When I was a rookie turntablist, I couldn’t wrap my head around how many settings and features I had to deal with just to set up my deck and get the sound right.

One of those was the anti-skate function. If you’re struggling with the same thing now, I’m here to help you tackle adjusting your workstation.

Today, I’ll be sharing a detailed guide on how to set anti-skating on a turntable.

How to Set Anti-Skating on a Turntable

Setting anti-skating on a turntable involves 5 steps: locating the anti-skate control, clearing any pre-calibration, checking the position of the tonearm, adjusting the VTF (Vertical Tracking Force), and tweaking the anti-skating value accordingly.

What’s the Ideal Anti-Skating Value?

When you play a record, there’s a force related to rotation and friction that causes the tonearm to get pulled in towards the center.

This “skating” of the tonearm can result in skipping and sound distortions. It can also lead to scratching and damaging the record.

To counteract the pulling force and prevent these drawbacks, an anti-skating feature is added to the turntable to keep the tonearm from gliding across the record.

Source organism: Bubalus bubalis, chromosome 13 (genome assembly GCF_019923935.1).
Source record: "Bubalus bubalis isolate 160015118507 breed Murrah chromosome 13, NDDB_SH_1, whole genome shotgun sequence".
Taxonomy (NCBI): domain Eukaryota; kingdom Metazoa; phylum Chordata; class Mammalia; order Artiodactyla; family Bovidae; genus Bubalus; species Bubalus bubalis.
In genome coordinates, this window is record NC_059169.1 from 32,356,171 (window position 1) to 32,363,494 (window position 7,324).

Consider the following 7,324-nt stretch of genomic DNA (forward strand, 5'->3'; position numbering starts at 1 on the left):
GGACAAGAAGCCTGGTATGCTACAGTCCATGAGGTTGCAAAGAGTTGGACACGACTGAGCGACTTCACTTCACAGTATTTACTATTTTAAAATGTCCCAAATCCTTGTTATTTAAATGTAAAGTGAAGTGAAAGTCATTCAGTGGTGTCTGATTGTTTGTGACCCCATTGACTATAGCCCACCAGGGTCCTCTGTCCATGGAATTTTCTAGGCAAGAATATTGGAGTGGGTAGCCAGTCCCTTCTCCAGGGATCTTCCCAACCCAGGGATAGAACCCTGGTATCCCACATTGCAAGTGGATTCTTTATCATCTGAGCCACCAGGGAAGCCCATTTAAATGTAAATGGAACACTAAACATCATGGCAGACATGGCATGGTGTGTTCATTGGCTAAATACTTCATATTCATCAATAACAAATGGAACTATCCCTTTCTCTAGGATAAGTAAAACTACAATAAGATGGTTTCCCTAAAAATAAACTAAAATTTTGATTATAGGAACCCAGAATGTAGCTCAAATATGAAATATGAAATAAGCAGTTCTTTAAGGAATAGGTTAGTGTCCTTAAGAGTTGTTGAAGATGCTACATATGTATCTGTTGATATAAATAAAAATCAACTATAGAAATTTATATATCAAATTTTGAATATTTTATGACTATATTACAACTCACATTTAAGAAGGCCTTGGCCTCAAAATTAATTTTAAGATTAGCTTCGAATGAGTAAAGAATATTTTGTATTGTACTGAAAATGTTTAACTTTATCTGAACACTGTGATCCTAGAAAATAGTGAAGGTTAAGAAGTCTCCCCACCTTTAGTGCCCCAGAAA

Properly calibrated, anti-skating ensures that the stylus sits perfectly in the record’s groove to produce balanced sound through both left and right channels. Additionally, you get distortion-free dynamics and skip-free playbacks.

Not to mention, you’re protecting the integrity of your records and reducing irregular stylus wear.

How to Adjust Anti-Skating on Your Turntable

Now that you understand the difference that anti-skating can make in the audio quality of your playback and the condition of your records, I bet you’re eager to know how you should set this feature for the best results.

But first, you should ask yourself, do all tonearms need anti-skating adjustment?

You may be surprised to learn that the answer is no.

Yup — some tonearms don’t support this feature, even after all that talk about how important anti-skating can be in achieving a balanced sound and protecting your equipment.